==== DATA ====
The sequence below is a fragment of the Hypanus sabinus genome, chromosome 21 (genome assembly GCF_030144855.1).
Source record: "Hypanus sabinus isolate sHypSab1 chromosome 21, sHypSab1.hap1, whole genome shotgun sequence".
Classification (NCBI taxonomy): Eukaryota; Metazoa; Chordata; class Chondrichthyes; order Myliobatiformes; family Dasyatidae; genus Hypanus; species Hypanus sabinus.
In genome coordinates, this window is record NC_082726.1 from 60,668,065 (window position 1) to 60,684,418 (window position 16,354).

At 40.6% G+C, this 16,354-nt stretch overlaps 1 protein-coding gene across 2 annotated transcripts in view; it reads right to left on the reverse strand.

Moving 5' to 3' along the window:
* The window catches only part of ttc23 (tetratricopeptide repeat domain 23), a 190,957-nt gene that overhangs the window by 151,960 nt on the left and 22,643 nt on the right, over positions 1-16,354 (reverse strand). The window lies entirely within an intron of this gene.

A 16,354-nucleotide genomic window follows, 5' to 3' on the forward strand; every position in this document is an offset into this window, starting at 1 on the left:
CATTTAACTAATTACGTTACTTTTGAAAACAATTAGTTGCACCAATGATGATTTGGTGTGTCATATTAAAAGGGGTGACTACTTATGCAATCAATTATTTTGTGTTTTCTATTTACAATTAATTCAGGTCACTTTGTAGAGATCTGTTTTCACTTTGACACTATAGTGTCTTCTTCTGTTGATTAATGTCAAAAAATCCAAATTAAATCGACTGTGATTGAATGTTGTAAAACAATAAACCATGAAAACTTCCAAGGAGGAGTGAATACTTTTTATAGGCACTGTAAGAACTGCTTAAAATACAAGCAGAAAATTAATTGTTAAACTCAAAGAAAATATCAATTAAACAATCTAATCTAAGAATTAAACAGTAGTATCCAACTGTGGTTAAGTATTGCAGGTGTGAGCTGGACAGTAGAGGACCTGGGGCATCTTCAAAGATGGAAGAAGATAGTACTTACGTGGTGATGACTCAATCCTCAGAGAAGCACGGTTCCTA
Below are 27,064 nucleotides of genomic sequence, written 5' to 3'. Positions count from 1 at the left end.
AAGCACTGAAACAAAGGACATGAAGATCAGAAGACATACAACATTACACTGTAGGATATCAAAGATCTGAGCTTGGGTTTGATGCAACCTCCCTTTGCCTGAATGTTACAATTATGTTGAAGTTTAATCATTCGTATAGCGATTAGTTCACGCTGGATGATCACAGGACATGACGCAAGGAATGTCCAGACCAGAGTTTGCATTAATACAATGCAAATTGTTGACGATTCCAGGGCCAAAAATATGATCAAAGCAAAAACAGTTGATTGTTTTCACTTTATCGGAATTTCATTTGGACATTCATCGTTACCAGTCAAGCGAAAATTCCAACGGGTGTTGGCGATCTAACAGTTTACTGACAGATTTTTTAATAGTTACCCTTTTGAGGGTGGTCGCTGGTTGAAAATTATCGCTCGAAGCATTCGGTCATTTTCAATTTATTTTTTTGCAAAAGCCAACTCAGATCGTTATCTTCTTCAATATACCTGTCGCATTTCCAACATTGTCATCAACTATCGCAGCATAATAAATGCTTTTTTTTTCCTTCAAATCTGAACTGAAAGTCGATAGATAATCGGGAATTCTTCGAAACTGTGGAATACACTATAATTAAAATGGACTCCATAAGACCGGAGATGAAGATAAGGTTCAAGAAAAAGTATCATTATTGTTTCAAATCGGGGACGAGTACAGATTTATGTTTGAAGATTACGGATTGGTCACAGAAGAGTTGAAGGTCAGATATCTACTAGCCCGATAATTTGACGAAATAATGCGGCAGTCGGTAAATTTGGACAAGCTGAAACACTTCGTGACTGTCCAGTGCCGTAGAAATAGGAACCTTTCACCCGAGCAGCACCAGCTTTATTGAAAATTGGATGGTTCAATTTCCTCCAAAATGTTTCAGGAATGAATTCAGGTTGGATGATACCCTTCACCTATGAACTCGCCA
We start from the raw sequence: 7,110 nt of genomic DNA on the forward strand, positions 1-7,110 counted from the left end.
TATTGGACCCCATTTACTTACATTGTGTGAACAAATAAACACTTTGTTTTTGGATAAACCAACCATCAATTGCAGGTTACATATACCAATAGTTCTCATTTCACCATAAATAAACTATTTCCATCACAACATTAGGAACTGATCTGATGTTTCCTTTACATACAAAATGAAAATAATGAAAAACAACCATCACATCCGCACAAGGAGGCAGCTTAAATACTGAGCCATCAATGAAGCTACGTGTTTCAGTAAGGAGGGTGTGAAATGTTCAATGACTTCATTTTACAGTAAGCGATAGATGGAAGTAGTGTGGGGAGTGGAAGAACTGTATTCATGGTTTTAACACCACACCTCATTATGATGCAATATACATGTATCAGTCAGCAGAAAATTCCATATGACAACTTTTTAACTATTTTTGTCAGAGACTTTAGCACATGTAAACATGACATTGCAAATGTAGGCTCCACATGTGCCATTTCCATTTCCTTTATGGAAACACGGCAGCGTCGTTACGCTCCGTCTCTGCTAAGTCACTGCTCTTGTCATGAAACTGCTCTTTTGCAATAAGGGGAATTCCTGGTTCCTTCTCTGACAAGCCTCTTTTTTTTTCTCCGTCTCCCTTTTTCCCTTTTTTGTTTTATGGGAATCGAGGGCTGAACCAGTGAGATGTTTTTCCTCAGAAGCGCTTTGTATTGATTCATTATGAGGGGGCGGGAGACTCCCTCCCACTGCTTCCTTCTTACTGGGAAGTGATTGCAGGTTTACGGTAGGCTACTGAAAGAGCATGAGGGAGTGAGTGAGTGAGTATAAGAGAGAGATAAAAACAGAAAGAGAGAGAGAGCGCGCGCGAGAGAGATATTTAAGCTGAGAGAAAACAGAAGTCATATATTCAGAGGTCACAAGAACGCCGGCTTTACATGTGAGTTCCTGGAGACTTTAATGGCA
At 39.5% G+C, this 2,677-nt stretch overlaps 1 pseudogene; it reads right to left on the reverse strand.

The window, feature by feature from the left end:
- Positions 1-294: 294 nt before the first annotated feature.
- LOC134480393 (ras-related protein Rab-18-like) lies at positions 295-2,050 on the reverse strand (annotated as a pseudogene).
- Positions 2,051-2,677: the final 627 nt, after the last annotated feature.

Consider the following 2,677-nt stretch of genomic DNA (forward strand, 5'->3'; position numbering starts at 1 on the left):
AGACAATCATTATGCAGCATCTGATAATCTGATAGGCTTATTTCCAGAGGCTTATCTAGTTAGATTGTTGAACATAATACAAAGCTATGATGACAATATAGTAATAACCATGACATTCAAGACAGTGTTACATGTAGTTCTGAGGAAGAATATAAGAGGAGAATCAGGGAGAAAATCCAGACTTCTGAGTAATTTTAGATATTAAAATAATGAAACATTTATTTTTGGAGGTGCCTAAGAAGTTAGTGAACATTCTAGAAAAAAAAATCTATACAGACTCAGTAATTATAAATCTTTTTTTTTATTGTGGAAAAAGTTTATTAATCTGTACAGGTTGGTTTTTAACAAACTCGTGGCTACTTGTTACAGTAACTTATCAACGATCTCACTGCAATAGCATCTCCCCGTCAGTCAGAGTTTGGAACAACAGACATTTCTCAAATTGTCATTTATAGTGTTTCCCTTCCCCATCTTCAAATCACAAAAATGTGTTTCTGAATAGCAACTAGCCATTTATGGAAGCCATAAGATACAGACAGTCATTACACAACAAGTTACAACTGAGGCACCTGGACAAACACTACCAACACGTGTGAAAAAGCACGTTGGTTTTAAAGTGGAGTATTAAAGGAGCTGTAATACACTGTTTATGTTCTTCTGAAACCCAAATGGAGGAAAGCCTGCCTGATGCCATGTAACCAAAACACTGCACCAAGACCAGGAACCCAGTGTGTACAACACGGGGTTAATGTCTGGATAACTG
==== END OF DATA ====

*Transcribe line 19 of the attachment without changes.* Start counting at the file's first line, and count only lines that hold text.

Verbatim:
Consider the following 2,677-nt stretch of genomic DNA (forward strand, 5'->3'; position numbering starts at 1 on the left):